“I know the kind of preparation it takes to play the kind of minutes he did,” Howe said. “But on top of just being in incredible condition, you take his smarts and his intelligence, and the fact he didn’t waste much energy. He was just that much better than everybody.”

St. James also discussed the difficult task that is filling Lidstrom’s void as much as the Wings are able to in another conversation with Howe:

“You don’t replace a guy like Nick,” Mark Howe said. Howe, himself a former defenseman and, since last year, a Hockey Hall of Famer, is the Wings’ director of pro scouting. So here’s a guy who’s watched oodles of NHL games, and knows that there isn’t a guy out there who can be the next Lidstrom.

“You can get another person that can come in and can do a good job and be good in their own right,” Howe said, “but to expect him to be a Nick Lidstrom or do what he’s done? Nick has to be one of the best defensemen ever. Can you replace that? No. But if lose a guy like that, you can use the money and hopefully add other assets. You can make your team a little deeper, but not as good in that one area.”

The Wings have a touch more than $20 million in salary cap space. Even before their hopes of Lidstrom returning were dashed, they planned to pursue, first and foremost, Nashville defenseman Ryan Suter. He isn’t expected to re-sign with Predators, even though they’ll try hard to make it happen, because their priority is to get their captain, Shea Weber, signed to an extension. Weber, a Norris Trophy finalist, is eligible to become a restricted free agent Suter is only 27, and he’s considered one of the game’s best defensemen. He’s a very good puck-mover, which the Wings need for their offense. Suter said earlier this month he’s looking for long-term stability, and the Wings are capable of giving him both the money and the years he wants.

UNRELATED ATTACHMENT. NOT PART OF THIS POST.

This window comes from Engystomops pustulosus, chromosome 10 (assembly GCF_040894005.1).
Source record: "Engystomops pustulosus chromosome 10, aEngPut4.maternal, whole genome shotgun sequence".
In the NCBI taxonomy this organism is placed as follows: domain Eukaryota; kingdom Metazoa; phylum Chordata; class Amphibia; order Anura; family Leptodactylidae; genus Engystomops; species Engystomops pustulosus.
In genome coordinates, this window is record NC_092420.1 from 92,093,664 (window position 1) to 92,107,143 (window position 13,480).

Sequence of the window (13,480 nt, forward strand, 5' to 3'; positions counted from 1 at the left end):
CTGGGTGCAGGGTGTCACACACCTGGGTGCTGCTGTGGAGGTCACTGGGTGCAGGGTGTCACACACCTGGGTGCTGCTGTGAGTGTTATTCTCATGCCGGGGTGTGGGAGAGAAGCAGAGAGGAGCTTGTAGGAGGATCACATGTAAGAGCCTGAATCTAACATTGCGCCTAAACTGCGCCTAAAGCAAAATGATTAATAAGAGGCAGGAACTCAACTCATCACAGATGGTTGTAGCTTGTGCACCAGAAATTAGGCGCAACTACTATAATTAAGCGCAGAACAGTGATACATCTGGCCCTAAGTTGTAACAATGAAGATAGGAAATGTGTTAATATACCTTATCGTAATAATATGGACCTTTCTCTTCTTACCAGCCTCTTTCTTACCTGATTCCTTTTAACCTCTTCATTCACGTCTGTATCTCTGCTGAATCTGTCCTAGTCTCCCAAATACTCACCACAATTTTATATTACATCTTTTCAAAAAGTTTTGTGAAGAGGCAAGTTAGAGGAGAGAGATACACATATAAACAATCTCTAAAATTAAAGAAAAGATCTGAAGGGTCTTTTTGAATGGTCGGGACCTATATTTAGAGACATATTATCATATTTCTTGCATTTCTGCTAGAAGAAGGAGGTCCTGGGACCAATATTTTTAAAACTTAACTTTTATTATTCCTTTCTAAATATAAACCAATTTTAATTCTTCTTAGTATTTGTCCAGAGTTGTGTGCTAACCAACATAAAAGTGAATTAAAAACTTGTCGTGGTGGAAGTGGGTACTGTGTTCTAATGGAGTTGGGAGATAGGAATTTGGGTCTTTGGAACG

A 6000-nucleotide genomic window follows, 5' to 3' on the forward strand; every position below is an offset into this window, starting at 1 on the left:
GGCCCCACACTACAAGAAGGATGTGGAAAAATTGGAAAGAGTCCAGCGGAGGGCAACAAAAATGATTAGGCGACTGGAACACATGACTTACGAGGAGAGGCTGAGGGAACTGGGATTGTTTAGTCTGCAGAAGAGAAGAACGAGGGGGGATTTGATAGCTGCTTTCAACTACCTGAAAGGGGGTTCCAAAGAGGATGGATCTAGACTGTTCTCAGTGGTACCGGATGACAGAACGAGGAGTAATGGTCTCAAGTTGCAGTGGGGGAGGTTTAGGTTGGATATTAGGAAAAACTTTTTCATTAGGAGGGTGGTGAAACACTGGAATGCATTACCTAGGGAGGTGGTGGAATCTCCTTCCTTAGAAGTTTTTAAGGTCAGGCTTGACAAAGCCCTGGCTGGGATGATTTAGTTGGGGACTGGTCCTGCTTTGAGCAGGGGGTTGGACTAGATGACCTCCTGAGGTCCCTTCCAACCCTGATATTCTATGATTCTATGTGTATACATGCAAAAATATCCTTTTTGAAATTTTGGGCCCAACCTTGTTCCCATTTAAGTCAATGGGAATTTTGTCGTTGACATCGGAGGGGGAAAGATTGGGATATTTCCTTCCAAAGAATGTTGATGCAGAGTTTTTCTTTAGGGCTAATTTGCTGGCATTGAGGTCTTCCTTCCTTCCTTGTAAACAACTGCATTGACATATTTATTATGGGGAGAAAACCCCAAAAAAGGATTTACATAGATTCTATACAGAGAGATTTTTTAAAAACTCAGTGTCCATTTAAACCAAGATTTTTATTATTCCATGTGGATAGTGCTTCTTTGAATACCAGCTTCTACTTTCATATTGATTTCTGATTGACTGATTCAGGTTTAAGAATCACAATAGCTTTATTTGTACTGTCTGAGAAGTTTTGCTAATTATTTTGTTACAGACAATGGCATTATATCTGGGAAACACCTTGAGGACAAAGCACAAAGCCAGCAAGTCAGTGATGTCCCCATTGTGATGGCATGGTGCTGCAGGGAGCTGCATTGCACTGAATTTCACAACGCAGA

The problem is, Suter will have a suitor in nearly every team. The Wings, though, should be attractive to a young player still looking to win: No other club can boast having made the playoffs 21 straight seasons. And no one else can give Suter the chance to play with Pavel Datsyuk, one of the game’s most creative players, and with Henrik Zetterberg, one of the game’s best two-way players.

Another possibility could be Justin Schultz, a blue-chip defense prospect who’ll be 22 in July, and is considered to be NHL ready. If the Ducks don’t sign him or trade his rights by late June, he’ll become an unrestricted free agent. Again, he’ll have lots of pursuers. Other options are Dennis Wideman, Filip Kuba, Matt Carle and Barret Jackman.

The Wings’ defense is also likely to lose Brad Stuart, who wants to play closer to his family in California. The current cast is headlined by Niklas Kronwall, along with Jonathan Ericsson, Ian White, Brendan Smith and Jakub Kindl. The Wings expect to re-sign restricted free agent Kyle Quincey. Kronwall, 31, is a solid top-four defenseman, but he’ll be the one who most feels the loss of Stuart, who has been Kronwall’s partner almost exclusively since 2008. The Wings will need Ericsson, 28, to take a step—a big step—forward, something that’s overdue. Smith, 23, is a highly regarded prospect who mostly impressed in the 14 games he played this past season, but he’s still learning the game and that that he can’t take the same risks in the NHL as in the minor leagues. Kindl, 25, is coming off a so-so season, appearing at times to have progressed, but also at times to have regressed. Quincey, 26, had a rough start after being acquired a week before the trade deadline, but he should be helped by starting training camp with the Wings next season.